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I’ll Be Your Bride If You Can Beat Me!

21 August 2006

There are legendary stories of ancient heroines selecting their hubbies through kung fu contests. But unlike what had happened with the story of Robin Hood in which the men fought each other, in the Chinese version, the men have to fight against the bride-to-be.

A kung fu hubby selecting story told by a famous Beijing Opera:
Love Through the Iron Bow (铁弓缘 )

Now the heroines have returned. On the Chinese valentine’s Day (July 31), two young women from an all-girl lion dance troop publicly challenged kung fu bachelors all over the China to a fight, and promised to marry the ones who can beat them. More than a hundred men responded immediately, and among them five "top kung fu masters" formally declared their intention to enter the contest. The things started getting hot, and everyone craned his or her neck waiting for this grand reality show to play out. Then, like what had happened in the case of Cowherd Boy and Weaver Girl, a matckbreaker appeared. The daddy of one girl was so upset with the open auction of his daughter’s marriage, and repeatedly ordered her to return home. She eventually gave up and withdrew the deal. Now the contest is put on hold, so are the romantic dreams of the one hundred plus men.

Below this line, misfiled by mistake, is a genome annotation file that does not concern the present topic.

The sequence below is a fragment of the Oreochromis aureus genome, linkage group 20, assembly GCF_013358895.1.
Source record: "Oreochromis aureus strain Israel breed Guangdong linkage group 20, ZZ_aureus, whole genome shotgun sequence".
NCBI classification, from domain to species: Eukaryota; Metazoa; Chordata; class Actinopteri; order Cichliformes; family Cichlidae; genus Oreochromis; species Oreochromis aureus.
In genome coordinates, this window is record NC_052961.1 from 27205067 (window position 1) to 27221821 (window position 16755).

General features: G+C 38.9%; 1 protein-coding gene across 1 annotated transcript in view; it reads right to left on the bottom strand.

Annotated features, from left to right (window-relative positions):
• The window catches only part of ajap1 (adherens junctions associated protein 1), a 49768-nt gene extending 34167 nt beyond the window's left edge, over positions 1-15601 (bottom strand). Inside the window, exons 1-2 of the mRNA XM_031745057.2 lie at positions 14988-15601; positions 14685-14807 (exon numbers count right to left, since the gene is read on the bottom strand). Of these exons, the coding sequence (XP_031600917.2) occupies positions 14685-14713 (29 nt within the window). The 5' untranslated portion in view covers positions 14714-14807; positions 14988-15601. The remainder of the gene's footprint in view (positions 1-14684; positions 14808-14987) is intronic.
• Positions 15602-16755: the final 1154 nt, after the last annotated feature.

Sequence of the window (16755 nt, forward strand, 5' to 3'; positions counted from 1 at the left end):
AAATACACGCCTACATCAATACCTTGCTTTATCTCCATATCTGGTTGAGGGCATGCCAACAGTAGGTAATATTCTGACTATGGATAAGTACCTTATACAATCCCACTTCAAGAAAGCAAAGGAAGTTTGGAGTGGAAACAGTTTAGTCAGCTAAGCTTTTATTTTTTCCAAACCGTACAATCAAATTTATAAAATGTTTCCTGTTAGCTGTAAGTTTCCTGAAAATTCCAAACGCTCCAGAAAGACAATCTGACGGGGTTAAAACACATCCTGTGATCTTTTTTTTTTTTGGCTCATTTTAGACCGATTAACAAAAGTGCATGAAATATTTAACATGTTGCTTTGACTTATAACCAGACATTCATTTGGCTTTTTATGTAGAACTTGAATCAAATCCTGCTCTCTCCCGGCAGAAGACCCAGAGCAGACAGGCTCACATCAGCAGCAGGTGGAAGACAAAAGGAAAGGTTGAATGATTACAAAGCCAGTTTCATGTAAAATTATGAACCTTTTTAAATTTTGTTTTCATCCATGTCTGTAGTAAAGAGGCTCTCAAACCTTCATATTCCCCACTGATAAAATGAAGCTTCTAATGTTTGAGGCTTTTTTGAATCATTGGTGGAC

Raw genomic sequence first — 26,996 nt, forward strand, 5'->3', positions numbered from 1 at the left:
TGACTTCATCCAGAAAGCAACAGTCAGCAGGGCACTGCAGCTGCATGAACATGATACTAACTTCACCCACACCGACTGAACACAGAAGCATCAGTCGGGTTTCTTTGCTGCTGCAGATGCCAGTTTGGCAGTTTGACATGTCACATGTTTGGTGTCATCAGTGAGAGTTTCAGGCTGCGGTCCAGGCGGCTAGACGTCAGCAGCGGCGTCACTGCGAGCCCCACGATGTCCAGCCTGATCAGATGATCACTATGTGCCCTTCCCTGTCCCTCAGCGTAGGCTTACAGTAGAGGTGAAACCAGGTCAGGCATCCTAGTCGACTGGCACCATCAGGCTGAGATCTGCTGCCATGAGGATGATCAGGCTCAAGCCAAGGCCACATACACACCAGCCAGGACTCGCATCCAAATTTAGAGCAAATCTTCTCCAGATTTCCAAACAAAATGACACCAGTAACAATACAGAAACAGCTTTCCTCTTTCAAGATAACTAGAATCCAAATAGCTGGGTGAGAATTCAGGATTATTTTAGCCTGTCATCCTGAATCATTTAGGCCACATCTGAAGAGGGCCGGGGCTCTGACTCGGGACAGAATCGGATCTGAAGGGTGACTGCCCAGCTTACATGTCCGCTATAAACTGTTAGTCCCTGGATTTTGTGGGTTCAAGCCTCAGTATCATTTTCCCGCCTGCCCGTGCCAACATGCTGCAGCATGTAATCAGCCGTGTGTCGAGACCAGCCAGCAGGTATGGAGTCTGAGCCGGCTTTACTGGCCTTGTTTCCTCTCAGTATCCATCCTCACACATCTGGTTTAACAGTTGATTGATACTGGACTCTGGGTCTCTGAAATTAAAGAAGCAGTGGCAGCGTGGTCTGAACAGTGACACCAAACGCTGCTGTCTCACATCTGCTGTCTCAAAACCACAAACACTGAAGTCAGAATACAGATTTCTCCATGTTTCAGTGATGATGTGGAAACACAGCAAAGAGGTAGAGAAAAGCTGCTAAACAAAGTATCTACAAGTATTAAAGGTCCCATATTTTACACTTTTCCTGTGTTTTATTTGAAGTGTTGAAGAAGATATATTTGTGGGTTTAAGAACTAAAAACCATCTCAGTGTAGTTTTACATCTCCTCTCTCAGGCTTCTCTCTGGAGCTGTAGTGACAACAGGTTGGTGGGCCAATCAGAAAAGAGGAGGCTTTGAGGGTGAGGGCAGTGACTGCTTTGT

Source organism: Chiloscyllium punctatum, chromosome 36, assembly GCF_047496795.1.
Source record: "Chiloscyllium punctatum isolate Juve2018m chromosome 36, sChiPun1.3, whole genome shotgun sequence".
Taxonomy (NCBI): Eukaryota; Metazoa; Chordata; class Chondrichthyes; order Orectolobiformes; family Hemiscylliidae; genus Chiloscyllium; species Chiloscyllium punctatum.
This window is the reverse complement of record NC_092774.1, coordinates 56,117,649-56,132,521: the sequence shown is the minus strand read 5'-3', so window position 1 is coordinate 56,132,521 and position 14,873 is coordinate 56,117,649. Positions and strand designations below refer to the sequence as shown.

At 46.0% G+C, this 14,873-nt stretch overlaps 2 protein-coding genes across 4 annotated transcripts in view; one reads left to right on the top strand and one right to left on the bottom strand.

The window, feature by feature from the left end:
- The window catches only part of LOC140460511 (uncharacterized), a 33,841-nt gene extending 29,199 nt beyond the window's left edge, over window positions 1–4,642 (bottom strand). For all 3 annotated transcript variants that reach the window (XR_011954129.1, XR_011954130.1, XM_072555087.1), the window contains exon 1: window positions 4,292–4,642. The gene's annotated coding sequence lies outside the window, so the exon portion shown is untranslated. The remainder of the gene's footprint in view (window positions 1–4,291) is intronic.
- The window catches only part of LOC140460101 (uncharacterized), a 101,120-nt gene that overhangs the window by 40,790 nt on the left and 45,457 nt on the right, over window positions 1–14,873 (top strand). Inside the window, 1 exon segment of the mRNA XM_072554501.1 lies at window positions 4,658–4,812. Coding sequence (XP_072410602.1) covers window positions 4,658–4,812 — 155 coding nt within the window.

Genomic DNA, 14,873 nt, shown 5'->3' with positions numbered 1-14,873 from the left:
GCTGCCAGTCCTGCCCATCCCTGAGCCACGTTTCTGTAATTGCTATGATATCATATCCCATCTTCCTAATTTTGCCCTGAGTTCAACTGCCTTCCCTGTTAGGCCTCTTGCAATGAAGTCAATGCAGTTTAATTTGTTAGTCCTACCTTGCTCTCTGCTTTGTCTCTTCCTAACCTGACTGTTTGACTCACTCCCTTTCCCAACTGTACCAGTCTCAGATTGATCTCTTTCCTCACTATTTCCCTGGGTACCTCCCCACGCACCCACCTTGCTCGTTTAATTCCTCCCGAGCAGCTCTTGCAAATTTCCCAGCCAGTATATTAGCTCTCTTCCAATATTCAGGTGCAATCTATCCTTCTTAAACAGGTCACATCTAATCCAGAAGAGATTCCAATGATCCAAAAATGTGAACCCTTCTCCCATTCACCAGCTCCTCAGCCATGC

Internet Matchmaker

According to the figures recently disclosed by China’s Internet info centre, by the end of June, the number of total Internet users in China has reached 123 million, a 19.4 percent increase from last year.

Since 1998 the Internet has gradually become a major method of communication and socialising for a large proportion of Chinese. Study shows that 80% people give the Internet matchmaker a positive nod, with thirty percent say they are considering to use the service.

Chinese Cities Are Under Siege by Rubbish

Environmental experts in China claim that more than 400 Chinese cities with 562 million inhabitants are under siege by rubbish. Currently China has 668 cities, which means 2 thirds are surrounded by dumping ground.

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Behind the Bar

A newly opened bar located at Guangqian Street, the heart of Suzhou, has a rather unusual appeal. From the floor plan, interior design to external finishes, the bar mimics the style of a typical Chinese jail. Each compartment is made to look like a prison cell, complete with iron trains and a notice board listing the crimes committed by the customers. The waitresses and waiters wear a uniform similar to that worn by prison guards, and deliver the drink and food to the customers in a manner the guards would do to the inmates. Ever since the bar started operating a couple of weeks ago, all the cells are packed, and the business is booming. It seems quite a lot of Chinese are rather eager to get behind the bar.

Less Healthy New Generation in China

The Chinese teenagers today are less healthy than the teenagers in the 80s, a new study reveals. One in every four boys living in urban area is overweight, and up to 70 percent of high school students suffer from poor eyesight. It is believed that large amount of homework and lack of physical activities are mainly responsible for the problems.


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